Nima: In recent years, there’s rightly been a new crop of criticism leveled against the self-help industry, with books offering “anti-self-help” alternatives for improving one’s life, calling for people to relax and stop placing so much pressure on themselves all the time. Still, many of these critiques embrace the very same form of individualism as the media they decry, ignoring the reality that the best way to actually help people is to ensure that their material needs like housing, food, healthcare are actually met.
Adam: On today’s show, we’re going to examine the ways in which modern mainstream critiques of the self-help industry fall short, oftentimes embracing the reactionary principles they allege to be rebuking, and dissect the profound institutional incentives to prioritize solipsism over solidarity.
Nima: Later on the show, we’ll be joined by William Davies, Professor in Political Economy at Goldsmiths, University of London, where he also is the Co-Director of the Political Economy Research Centre. Will is the author of The Happiness Industry: How Government and Big Business Sold Us Well-Being published by Verso Books.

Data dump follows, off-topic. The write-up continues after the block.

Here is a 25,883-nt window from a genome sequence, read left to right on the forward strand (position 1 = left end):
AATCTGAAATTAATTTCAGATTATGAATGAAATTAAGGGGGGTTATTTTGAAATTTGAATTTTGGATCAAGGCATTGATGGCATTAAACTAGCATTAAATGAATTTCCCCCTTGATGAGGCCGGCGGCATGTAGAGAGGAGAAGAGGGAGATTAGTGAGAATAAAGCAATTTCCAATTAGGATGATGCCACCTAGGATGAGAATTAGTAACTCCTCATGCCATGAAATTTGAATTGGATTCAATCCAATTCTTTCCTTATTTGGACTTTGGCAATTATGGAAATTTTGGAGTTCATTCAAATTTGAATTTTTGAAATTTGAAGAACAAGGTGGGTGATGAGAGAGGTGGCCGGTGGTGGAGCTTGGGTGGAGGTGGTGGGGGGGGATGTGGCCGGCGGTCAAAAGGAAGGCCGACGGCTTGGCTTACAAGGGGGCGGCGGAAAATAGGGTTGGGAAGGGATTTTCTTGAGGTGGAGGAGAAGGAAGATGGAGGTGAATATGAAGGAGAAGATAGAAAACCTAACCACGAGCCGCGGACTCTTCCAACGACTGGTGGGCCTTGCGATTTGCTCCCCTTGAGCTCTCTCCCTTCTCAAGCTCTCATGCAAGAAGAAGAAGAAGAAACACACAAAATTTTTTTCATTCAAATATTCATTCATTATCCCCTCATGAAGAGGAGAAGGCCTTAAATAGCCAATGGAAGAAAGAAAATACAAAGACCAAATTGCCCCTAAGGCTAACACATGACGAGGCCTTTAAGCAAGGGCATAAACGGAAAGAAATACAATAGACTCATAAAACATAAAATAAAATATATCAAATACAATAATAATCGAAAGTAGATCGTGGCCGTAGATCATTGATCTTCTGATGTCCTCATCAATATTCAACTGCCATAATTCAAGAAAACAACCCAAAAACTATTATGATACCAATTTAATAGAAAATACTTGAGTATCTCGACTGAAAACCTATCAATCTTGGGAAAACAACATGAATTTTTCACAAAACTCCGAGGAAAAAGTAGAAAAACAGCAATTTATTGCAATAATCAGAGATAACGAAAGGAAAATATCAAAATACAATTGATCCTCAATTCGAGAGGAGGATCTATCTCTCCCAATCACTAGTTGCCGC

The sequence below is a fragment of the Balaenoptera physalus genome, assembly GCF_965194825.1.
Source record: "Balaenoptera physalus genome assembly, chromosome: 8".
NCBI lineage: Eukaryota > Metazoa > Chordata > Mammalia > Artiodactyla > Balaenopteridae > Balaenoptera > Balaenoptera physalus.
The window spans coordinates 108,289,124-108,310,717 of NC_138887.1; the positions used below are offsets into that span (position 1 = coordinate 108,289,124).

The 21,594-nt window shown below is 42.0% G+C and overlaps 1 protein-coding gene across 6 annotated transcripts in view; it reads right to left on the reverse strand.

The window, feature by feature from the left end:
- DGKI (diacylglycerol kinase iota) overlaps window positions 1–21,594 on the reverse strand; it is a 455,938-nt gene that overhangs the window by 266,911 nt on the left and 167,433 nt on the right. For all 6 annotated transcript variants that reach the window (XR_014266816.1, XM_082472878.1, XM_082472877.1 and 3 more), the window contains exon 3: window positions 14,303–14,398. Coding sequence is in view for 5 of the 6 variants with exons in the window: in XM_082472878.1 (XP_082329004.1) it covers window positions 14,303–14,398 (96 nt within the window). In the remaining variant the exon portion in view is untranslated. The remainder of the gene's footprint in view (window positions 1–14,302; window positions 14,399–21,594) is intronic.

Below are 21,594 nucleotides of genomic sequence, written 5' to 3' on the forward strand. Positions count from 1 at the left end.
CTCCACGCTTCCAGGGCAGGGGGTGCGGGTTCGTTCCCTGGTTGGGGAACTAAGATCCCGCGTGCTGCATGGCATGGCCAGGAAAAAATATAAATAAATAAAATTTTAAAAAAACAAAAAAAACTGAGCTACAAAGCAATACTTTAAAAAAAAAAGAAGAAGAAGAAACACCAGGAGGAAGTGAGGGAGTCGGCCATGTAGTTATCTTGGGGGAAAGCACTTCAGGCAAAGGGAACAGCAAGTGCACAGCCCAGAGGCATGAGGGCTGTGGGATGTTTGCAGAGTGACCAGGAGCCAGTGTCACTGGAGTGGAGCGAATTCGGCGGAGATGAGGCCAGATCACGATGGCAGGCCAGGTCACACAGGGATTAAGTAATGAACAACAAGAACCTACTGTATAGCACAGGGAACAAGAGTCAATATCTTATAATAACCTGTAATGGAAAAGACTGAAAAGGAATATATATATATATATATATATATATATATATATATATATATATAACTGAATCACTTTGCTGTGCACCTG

William Davies: Over the last 40 years, we have turned distress into ‘there is something wrong with being unhappy,’ and that we’ve turned unhappiness into a symptom of illness rather than being something which actually can tell us something important not just about our experiences, but also about who we are and maybe what it is to be a human being.
Adam: So before we start off, I just want to say that we of course are not qualified to answer the unanswerable and ethical question of human happiness.
Adam: I’m not a particularly huge fan of the word happiness, I think it can be a little bit squishy by its very nature. It’s also this weirdly not outcome-based moral criteria, right? A mass murderer is happy when he’s murdering so what? You know if happiness of the goal —